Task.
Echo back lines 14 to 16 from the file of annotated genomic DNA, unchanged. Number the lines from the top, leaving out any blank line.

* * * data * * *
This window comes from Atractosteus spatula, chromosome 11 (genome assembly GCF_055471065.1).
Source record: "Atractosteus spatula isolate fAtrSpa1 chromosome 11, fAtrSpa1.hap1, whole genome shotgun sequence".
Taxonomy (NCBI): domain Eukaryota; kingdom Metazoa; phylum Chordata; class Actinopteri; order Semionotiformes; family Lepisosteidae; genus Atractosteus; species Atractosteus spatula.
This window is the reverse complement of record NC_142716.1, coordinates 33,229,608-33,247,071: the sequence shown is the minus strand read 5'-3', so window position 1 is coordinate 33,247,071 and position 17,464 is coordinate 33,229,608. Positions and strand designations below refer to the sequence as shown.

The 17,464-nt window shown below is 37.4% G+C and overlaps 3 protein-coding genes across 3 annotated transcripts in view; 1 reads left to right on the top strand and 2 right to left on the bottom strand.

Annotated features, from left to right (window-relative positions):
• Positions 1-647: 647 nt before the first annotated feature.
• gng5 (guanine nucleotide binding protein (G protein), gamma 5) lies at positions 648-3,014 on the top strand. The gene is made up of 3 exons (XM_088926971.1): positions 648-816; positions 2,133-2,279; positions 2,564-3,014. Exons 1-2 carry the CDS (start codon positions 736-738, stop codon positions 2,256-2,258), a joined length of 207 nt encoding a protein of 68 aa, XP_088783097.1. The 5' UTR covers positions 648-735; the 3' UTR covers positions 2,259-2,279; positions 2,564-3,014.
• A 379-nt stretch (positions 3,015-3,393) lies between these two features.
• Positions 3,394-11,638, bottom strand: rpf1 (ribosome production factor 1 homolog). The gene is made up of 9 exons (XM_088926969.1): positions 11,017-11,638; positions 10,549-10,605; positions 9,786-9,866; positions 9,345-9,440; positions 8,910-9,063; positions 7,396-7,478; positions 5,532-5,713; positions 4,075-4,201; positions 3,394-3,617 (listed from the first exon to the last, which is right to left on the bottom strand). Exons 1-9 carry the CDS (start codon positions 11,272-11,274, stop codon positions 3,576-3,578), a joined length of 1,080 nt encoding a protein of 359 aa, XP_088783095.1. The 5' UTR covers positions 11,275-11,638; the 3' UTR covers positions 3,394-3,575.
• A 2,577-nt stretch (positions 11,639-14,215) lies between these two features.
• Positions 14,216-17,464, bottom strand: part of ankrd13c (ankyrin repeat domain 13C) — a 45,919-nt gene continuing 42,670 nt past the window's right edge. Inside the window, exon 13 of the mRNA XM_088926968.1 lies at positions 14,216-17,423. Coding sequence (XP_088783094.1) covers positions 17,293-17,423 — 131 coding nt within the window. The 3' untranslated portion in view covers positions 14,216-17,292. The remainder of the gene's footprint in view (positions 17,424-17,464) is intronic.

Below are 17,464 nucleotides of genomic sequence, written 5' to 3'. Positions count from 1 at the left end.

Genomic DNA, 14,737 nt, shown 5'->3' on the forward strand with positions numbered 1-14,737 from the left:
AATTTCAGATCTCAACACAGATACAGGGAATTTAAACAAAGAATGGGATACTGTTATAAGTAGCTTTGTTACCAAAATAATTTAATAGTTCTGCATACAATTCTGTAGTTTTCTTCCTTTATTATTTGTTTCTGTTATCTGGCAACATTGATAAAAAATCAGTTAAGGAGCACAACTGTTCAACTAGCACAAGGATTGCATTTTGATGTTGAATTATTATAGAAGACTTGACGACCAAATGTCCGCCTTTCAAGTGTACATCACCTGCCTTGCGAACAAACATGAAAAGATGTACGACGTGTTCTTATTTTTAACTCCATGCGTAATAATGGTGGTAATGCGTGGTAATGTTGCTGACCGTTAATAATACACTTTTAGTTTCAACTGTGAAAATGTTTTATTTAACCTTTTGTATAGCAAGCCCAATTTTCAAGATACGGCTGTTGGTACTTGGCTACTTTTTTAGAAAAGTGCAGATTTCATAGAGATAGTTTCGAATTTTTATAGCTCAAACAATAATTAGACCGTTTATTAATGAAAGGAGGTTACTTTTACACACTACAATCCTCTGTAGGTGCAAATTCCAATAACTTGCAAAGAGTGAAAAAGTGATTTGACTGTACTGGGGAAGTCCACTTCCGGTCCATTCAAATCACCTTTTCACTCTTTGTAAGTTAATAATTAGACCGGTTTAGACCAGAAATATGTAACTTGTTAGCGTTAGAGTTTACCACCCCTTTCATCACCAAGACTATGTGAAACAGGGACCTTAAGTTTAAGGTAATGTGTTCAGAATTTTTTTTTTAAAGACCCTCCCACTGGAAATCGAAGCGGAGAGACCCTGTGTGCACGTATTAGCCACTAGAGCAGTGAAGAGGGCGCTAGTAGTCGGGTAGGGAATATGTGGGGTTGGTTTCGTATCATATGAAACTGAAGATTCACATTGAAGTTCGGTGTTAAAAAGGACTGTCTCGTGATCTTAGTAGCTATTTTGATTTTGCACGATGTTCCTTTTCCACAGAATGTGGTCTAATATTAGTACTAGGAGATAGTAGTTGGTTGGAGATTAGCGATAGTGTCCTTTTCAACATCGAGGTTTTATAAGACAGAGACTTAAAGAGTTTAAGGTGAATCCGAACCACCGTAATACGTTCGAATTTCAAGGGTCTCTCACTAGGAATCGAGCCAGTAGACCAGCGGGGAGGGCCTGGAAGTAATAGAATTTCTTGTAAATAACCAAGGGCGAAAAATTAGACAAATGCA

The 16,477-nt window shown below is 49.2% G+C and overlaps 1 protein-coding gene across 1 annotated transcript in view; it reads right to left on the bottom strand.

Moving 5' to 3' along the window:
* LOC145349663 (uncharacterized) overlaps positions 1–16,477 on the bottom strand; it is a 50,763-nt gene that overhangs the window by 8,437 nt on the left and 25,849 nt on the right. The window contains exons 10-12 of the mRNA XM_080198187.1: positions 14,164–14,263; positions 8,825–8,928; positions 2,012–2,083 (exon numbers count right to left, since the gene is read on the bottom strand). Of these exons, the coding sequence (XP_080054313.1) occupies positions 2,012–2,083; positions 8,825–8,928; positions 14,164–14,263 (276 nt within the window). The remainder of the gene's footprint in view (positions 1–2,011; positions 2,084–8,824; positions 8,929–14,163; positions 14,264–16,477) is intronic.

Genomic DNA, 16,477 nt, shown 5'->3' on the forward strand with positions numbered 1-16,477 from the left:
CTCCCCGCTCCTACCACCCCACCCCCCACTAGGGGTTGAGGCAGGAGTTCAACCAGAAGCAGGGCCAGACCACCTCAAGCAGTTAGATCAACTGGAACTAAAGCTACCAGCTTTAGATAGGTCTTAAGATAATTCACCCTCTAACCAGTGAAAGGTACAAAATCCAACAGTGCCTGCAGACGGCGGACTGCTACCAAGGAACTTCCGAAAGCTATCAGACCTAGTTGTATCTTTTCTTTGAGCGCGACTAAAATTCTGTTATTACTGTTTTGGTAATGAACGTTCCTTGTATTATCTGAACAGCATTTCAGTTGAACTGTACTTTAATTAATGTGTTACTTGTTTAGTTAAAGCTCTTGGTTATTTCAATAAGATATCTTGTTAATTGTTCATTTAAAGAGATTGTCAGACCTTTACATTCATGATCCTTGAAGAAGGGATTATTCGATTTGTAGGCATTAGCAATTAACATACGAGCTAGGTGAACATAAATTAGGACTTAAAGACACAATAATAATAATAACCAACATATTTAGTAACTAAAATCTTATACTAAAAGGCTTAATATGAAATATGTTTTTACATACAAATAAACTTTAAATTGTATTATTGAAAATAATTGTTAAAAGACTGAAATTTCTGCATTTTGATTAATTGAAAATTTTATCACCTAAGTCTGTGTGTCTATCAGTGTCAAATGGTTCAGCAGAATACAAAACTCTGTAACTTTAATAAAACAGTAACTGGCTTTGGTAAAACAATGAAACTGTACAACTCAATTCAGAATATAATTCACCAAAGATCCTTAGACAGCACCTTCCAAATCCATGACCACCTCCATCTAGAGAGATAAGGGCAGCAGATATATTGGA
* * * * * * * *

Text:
Genomic DNA, 14,737 nt, shown 5'->3' on the forward strand with positions numbered 1-14,737 from the left:
AATTTCAGATCTCAACACAGATACAGGGAATTTAAACAAAGAATGGGATACTGTTATAAGTAGCTTTGTTACCAAAATAATTTAATAGTTCTGCATACAATTCTGTAGTTTTCTTCCTTTATTATTTGTTTCTGTTATCTGGCAACATTGATAAAAAATCAGTTAAGGAGCACAACTGTTCAACTAGCACAAGGATTGCATTTTGATGTTGAATTATTATAGAAGACTTGACGACCAAATGTCCGCCTTTCAAGTGTACATCACCTGCCTTGCGAACAAACATGAAAAGATGTACGACGTGTTCTTATTTTTAACTCCATGCGTAATAATGGTGGTAATGCGTGGTAATGTTGCTGACCGTTAATAATACACTTTTAGTTTCAACTGTGAAAATGTTTTATTTAACCTTTTGTATAGCAAGCCCAATTTTCAAGATACGGCTGTTGGTACTTGGCTACTTTTTTAGAAAAGTGCAGATTTCATAGAGATAGTTTCGAATTTTTATAGCTCAAACAATAATTAGACCGTTTATTAATGAAAGGAGGTTACTTTTACACACTACAATCCTCTGTAGGTGCAAATTCCAATAACTTGCAAAGAGTGAAAAAGTGATTTGACTGTACTGGGGAAGTCCACTTCCGGTCCATTCAAATCACCTTTTCACTCTTTGTAAGTTAATAATTAGACCGGTTTAGACCAGAAATATGTAACTTGTTAGCGTTAGAGTTTACCACCCCTTTCATCACCAAGACTATGTGAAACAGGGACCTTAAGTTTAAGGTAATGTGTTCAGAATTTTTTTTTTAAAGACCCTCCCACTGGAAATCGAAGCGGAGAGACCCTGTGTGCACGTATTAGCCACTAGAGCAGTGAAGAGGGCGCTAGTAGTCGGGTAGGGAATATGTGGGGTTGGTTTCGTATCATATGAAACTGAAGATTCACATTGAAGTTCGGTGTTAAAAAGGACTGTCTCGTGATCTTAGTAGCTATTTTGATTTTGCACGATGTTCCTTTTCCACAGAATGTGGTCTAATATTAGTACTAGGAGATAGTAGTTGGTTGGAGATTAGCGATAGTGTCCTTTTCAACATCGAGGTTTTATAAGACAGAGACTTAAAGAGTTTAAGGTGAATCCGAACCACCGTAATACGTTCGAATTTCAAGGGTCTCTCACTAGGAATCGAGCCAGTAGACCAGCGGGGAGGGCCTGGAAGTAATAGAATTTCTTGTAAATAACCAAGGGCGAAAAATTAGACAAATGCA

The 16,477-nt window shown below is 49.2% G+C and overlaps 1 protein-coding gene across 1 annotated transcript in view; it reads right to left on the bottom strand.